Keyword monitoring is (of course) monitoring key words in the email's subject line. Based on the ISP's pre-studied list of words that are most likely to contain spam, ISPs control the distribution of messages that have these words. Instead of going to the recipients' Inbox, they go to the Junk or Bulk mail folder.

This means that if you send email with words such as "tits" or "dicks" in your email, this will probably be sent to the Spam folder of the recipient if the email server has that approach in spam detection.

While this seems logical, the downside of this is not supported by certain groups as this same rule may be applied to the words such as "breasts" or "penis" which may be required in medical professions. Useful emails may be forwarded to the spam folder without knowledge of the recipient (obviously) even though they intend to receive it.

Spam tagging refers to the use of the "Report Spam" or "This is spam" feature of your email service provider to report that the email you are reading is actually a spam. Most of the email service providers have this feature, but the level of effect of the feature varies.

With this feature, what happens usually is that the email you use is transferred to your Spam folder. What you may not know, however, is that what you actually do is not just tag the email as spam, but tag the sender as a spammer.

This indicates that if a certain number of users tag that email sender as a spammer, the email server of the recipient will automatically tag it as spam, resulting to the future emails of that sender to be forwarded to the Spam folder, even for other receivers.

Spam identification focus on two parts of the communication model: the message (Email subject line)b and the sender (Email sender / address), with the channel (email service provider) processing also the setting of rules in spam identification.

The implication of these technologies is simply discretionary use of spam identification. Spam costs a lot of money for organizations as they have to deal with wasted resources (bandwidth) and time (for deleting spam), not to mention privacy and other security issues, so proper identification of spam is really useful. On other hand, be careful with tagging an email as "spam" if you are in an organization where the sender is sending relevant information that only you do not appreciate receiving. You may be costing the inconvenience not just to the sender but to the other recipients.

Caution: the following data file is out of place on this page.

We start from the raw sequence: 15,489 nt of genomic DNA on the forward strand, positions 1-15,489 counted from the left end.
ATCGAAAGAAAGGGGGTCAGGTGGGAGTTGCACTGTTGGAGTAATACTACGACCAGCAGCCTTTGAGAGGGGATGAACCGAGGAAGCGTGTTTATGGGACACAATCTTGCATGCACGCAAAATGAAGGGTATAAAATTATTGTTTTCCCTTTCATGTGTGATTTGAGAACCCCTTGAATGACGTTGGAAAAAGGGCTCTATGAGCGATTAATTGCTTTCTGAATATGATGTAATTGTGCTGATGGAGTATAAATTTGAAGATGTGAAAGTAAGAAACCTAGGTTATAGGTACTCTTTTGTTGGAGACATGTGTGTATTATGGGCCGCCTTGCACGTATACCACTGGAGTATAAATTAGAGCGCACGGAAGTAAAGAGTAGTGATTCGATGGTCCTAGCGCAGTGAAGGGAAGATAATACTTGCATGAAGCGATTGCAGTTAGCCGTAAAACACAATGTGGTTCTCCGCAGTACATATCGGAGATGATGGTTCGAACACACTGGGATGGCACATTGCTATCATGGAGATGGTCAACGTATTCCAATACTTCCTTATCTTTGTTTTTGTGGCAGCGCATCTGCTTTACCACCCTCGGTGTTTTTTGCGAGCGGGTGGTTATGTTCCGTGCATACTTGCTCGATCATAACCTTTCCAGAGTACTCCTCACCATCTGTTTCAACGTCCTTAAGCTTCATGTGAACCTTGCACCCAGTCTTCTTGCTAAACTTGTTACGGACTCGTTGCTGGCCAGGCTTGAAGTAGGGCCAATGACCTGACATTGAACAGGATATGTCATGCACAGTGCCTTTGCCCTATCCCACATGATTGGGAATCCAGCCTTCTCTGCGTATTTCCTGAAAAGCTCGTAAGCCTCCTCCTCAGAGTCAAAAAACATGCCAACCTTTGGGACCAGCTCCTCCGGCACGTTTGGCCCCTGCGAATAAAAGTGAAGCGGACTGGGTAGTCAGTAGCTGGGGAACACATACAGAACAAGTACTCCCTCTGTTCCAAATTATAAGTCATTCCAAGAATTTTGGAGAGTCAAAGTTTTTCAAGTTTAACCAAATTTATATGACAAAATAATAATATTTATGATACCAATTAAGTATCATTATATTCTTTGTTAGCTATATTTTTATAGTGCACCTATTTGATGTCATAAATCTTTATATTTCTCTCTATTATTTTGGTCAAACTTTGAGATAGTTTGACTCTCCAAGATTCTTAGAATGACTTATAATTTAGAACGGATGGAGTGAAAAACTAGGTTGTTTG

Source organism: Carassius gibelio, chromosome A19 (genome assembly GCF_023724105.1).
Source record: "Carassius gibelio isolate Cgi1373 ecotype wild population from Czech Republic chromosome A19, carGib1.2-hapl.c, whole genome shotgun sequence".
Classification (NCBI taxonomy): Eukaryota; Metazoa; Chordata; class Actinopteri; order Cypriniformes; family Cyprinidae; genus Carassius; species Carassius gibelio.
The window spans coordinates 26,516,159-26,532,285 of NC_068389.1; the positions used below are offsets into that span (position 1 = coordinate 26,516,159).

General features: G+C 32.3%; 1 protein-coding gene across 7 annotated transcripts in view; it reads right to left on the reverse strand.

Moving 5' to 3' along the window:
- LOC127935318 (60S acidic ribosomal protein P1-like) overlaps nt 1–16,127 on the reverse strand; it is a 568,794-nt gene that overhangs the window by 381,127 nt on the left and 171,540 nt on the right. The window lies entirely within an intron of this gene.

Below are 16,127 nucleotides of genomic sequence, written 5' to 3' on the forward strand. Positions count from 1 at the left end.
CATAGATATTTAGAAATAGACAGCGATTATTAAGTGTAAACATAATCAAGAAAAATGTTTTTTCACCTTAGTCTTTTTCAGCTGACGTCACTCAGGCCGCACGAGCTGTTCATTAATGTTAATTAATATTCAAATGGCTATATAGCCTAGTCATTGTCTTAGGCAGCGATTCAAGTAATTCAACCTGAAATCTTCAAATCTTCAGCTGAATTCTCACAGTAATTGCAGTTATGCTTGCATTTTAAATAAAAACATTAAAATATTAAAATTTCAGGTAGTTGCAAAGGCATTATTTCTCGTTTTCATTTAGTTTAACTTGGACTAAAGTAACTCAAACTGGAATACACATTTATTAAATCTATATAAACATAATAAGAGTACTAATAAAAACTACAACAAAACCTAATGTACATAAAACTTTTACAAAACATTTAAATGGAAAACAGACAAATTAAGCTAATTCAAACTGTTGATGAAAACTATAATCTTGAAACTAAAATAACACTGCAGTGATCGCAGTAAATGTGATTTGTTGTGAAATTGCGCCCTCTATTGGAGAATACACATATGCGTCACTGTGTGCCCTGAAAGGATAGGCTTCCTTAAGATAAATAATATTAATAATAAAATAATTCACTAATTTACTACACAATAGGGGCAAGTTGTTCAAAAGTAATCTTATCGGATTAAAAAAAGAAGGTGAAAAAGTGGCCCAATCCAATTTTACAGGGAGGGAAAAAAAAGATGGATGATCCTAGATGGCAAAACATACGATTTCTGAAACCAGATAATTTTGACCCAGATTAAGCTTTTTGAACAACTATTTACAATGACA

Resolution for recipients who have discovered they have received an email but it is in the Spam folder when it is actually not spam:
  1. Use the "Unmark as spam" or similar feature
  2. Add the recipient's email address to your address book. This adds a rule to your email that the sender is a valid contact.

Thursday, September 10, 2009

What is cloud computing?

Wikipedia defines "cloud computing" as a "paradigm of computing in which dynamically scalable and often virtualized resources are provided as a service over the Internet." For me, it is just a way of computing (or doing your work with your computer) with your data or your applications--or both--on the Internet.

To concretize, look at Google Docs, or Zoho, or ThinkFree. Also, previously, when one conceives of a website, you use either your Notepad or Microsoft Frontpage. Now, you can do so with Google Sites, which reduces your need to learn HTML or similar languages. Further, Google Sites allows collaboration, multiple types of access, and easy addition of content. Imagine if you will have to write all these in code, and you are not a computer science graduate.

Why "cloud compute?" As Eric Knorr and Galen Gruman say, it "comes into focus only when you think about what IT always needs: a way to increase capacity or add capabilities on the fly without investing in new infrastructure, training new personnel, or licensing new software."

The previous paragraph summarizes the benefits. What are the costs? As I see it, it is minimal. Access to the Internet and necessary software for connecting to the internet (which can be free, considering open source solutions), which are all being used anyway.

I will stop here. But I hope this short post stimulates your creativity--focusing on your own interest while expanding your capability at minimal if no cost.